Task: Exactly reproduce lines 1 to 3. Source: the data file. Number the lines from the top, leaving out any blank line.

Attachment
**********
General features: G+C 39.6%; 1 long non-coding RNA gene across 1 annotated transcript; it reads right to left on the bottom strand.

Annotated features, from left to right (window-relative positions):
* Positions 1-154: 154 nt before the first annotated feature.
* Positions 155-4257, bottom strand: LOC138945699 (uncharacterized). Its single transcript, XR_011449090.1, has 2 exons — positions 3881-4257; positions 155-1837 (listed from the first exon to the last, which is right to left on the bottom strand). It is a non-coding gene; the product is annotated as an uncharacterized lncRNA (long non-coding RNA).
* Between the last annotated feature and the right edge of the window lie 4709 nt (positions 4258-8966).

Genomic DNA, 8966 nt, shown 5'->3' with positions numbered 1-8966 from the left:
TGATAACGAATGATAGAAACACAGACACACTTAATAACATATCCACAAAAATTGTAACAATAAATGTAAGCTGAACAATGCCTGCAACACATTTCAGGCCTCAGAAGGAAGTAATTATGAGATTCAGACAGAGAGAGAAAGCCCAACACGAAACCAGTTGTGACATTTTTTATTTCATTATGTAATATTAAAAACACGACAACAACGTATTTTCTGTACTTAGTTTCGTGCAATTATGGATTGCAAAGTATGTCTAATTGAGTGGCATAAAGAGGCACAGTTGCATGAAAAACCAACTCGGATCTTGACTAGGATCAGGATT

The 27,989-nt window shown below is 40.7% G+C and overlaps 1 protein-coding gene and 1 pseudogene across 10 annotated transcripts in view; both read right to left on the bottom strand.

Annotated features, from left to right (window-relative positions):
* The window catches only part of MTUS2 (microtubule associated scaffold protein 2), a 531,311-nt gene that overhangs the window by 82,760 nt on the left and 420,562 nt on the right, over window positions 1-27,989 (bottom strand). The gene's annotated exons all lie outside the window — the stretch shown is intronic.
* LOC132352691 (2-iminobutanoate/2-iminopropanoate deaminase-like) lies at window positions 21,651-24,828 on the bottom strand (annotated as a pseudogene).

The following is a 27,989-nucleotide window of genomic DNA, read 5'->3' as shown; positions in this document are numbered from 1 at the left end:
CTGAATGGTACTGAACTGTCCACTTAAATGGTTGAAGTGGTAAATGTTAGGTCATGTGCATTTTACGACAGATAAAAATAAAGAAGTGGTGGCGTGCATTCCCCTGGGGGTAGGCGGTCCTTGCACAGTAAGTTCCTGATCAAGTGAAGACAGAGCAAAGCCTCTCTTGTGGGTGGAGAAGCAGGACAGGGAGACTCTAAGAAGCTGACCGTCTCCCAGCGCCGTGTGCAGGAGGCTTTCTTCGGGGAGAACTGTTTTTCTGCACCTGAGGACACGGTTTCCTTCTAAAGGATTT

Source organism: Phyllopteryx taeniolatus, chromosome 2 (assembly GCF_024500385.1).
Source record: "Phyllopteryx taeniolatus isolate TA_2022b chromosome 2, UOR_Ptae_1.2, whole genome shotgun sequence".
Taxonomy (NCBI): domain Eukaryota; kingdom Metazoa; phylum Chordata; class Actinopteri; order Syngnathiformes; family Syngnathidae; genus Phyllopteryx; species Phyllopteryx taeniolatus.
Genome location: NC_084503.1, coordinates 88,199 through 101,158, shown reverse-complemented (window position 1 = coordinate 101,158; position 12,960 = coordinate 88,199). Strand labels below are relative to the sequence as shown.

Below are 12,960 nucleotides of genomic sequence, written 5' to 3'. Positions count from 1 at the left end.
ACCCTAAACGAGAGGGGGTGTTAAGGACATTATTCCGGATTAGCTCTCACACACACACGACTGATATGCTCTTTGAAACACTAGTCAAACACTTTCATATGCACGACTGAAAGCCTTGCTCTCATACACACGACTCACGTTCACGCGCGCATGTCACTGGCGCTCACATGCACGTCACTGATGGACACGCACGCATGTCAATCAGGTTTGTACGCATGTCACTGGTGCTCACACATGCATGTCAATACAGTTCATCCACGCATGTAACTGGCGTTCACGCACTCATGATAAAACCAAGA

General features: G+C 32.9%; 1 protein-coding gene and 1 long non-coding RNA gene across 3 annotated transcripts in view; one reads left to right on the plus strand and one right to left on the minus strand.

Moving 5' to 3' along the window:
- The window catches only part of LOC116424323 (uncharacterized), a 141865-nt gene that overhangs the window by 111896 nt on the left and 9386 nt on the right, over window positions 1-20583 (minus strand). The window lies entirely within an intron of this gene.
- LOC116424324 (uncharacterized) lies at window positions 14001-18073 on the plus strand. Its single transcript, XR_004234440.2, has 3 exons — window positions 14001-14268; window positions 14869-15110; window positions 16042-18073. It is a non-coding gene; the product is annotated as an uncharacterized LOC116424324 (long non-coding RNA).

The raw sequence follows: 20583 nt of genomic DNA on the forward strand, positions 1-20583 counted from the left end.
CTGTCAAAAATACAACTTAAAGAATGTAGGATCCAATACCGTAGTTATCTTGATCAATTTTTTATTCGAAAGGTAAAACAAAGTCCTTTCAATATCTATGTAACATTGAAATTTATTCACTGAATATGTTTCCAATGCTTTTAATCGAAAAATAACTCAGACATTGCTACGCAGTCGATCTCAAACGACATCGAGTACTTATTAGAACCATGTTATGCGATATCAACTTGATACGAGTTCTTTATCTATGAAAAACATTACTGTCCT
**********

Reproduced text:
General features: G+C 39.6%; 1 long non-coding RNA gene across 1 annotated transcript; it reads right to left on the bottom strand.

Annotated features, from left to right (window-relative positions):
* Positions 1-154: 154 nt before the first annotated feature.